Previous studies from 1960 to the present have shown that there is a link between the price of alcohol and its consumption. That is, when prices go up, consumption goes down, and when prices go down, consumption goes up.
This project conducted a formal statistical meta-analysis on effects of beverage alcohol taxes/prices on drinking and on a range of morbidity and mortality outcomes. A systematic review or “meta-analysis” re-analyzes data from all the previous studies as a whole, allowing conclusions that are not limited to specific policy changes or a single state or country.
A meta-analysis of alcohol taxes/prices also provides the most precise estimates of the effects of the price changes based on the cumulative evidence across dozens or hundreds of studies. Today, the idea of taxes on alcohol is rising on the agenda of health officials and lawmakers because of a combination of things, such as historically low real alcohol tax rates, political opposition to increased income and property taxes, increasing budget shortfalls and experience with tobacco tax increases.
- 1. Developing Policies to Address Oral Health Issues in California Schools
- 2. Developing a Community Scorecard to Chronicle Public Health Disparities in South Los Angeles
- 3. Developing a Model Program for Integrating Tribal Public Health into the Multijursidictional Public Health System for Infectious Diseases
- 4. Integrating Health Impact Assessments into the Federal Environmental Impact Process with a Focus on Alaska Native Communities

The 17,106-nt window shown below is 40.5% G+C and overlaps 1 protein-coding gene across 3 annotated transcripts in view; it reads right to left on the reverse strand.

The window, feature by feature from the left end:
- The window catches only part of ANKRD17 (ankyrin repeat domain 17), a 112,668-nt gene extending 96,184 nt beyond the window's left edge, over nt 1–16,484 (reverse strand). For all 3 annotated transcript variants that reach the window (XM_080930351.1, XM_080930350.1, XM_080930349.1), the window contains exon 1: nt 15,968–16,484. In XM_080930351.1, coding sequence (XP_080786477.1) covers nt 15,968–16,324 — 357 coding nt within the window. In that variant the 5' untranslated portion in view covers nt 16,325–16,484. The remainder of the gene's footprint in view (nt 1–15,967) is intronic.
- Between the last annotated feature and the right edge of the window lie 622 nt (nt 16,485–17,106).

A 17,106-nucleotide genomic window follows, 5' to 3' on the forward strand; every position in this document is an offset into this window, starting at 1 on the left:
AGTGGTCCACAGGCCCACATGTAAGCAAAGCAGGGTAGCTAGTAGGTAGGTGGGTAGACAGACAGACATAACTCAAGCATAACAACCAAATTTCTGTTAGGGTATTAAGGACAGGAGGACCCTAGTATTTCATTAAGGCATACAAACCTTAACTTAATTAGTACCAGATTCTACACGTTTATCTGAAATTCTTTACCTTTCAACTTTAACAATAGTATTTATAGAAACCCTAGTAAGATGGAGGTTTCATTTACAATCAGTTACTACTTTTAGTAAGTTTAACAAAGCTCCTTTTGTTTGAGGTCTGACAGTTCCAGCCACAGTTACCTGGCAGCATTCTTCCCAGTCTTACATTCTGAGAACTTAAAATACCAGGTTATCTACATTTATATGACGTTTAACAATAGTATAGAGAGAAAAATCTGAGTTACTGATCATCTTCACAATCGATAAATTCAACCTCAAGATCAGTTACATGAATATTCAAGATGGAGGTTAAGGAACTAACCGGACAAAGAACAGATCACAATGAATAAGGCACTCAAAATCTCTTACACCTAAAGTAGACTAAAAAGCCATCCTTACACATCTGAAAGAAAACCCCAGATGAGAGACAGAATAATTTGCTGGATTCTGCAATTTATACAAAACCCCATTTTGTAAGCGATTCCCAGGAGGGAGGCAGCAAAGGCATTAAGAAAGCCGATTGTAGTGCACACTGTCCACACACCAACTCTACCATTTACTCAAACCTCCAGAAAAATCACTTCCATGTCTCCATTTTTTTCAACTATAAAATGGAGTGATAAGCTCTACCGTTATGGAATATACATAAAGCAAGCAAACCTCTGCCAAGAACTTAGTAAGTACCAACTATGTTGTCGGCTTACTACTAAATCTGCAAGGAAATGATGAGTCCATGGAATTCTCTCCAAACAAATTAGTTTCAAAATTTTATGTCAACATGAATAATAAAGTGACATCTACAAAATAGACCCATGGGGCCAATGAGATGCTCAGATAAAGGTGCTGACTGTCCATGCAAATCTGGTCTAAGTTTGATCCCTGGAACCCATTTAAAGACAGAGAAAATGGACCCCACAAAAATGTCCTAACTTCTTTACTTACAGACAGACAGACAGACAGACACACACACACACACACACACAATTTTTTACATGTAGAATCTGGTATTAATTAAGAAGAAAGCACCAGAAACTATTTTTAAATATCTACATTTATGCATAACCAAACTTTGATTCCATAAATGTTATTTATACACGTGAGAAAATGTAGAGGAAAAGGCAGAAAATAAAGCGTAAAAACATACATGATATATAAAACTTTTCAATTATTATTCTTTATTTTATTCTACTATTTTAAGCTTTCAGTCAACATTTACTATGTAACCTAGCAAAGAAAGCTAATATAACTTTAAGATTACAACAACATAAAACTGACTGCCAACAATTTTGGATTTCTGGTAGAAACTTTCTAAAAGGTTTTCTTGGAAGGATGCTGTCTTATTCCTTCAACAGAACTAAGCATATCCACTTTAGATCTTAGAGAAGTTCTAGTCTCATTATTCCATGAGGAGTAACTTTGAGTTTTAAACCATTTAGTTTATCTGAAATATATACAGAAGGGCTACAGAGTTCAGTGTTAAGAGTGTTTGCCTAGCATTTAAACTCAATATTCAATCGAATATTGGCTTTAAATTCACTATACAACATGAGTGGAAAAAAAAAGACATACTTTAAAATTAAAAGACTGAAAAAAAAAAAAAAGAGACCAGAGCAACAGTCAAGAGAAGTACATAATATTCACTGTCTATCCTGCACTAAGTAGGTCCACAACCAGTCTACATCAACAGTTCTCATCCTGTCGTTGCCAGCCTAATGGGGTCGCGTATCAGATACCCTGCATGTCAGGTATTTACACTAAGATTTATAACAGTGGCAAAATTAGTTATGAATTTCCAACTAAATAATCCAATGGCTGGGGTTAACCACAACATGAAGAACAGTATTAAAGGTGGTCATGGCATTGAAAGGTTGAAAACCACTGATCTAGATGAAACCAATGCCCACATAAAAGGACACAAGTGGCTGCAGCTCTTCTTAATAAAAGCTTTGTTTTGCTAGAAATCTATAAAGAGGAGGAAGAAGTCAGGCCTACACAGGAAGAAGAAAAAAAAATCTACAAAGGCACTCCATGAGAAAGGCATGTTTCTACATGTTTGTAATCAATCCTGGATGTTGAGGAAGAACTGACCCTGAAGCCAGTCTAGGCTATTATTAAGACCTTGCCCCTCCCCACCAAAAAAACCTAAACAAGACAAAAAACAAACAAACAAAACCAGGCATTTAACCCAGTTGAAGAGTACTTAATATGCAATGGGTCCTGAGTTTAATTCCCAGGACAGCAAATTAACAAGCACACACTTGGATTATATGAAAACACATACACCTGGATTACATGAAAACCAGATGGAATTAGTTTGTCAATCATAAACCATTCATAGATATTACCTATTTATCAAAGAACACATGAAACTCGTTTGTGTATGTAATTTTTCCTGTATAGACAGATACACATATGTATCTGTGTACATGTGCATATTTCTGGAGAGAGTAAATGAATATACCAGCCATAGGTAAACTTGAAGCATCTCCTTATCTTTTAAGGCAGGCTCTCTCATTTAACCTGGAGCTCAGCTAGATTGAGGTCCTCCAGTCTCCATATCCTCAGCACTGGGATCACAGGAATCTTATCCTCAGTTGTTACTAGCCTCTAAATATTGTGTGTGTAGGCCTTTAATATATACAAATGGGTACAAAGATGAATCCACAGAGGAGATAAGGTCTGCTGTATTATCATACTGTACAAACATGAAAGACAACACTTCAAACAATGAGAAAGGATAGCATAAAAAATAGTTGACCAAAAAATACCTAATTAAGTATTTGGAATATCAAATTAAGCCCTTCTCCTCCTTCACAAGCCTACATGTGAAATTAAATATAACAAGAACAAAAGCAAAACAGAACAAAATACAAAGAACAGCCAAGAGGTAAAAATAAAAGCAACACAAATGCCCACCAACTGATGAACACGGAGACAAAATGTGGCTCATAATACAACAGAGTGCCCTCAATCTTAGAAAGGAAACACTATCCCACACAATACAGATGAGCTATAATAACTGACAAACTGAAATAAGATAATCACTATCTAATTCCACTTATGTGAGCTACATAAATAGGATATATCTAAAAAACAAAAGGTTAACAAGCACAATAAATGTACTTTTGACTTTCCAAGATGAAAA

- 5. Voices for Change: A Social Action Campaign to Restore the Health and Safety of Residents of the Westside of San Bernardino County, California
- 6. Threats of Litigation Against Proposed Public Health Laws
- 7. Using Health Impact Assessment
- 8. Identifying Effective Catalysts for Action Toward Community Health Improvement in Underserved Communities in Wisconsin
- 9. Meta-Analysis of the Literature on the Effect of Alcohol Taxes/Prices on Drinking, Morbidity and Mortality
- 10. Using Biomonitoring and Air Monitoring in a Study at Tulare County to Implement a New California Public Health Law on Exposure to Environmental Toxicants
- 11. Advancing Health Equity by Institutionalizing the Role of Local Health Departments in Decisions Affecting the Built Environment
- 12. Expanding the Ability of Practitioners and Scholars to Assess Law as a Tool to Improve Public Health
- 13. Stronger Partnerships for Safer Food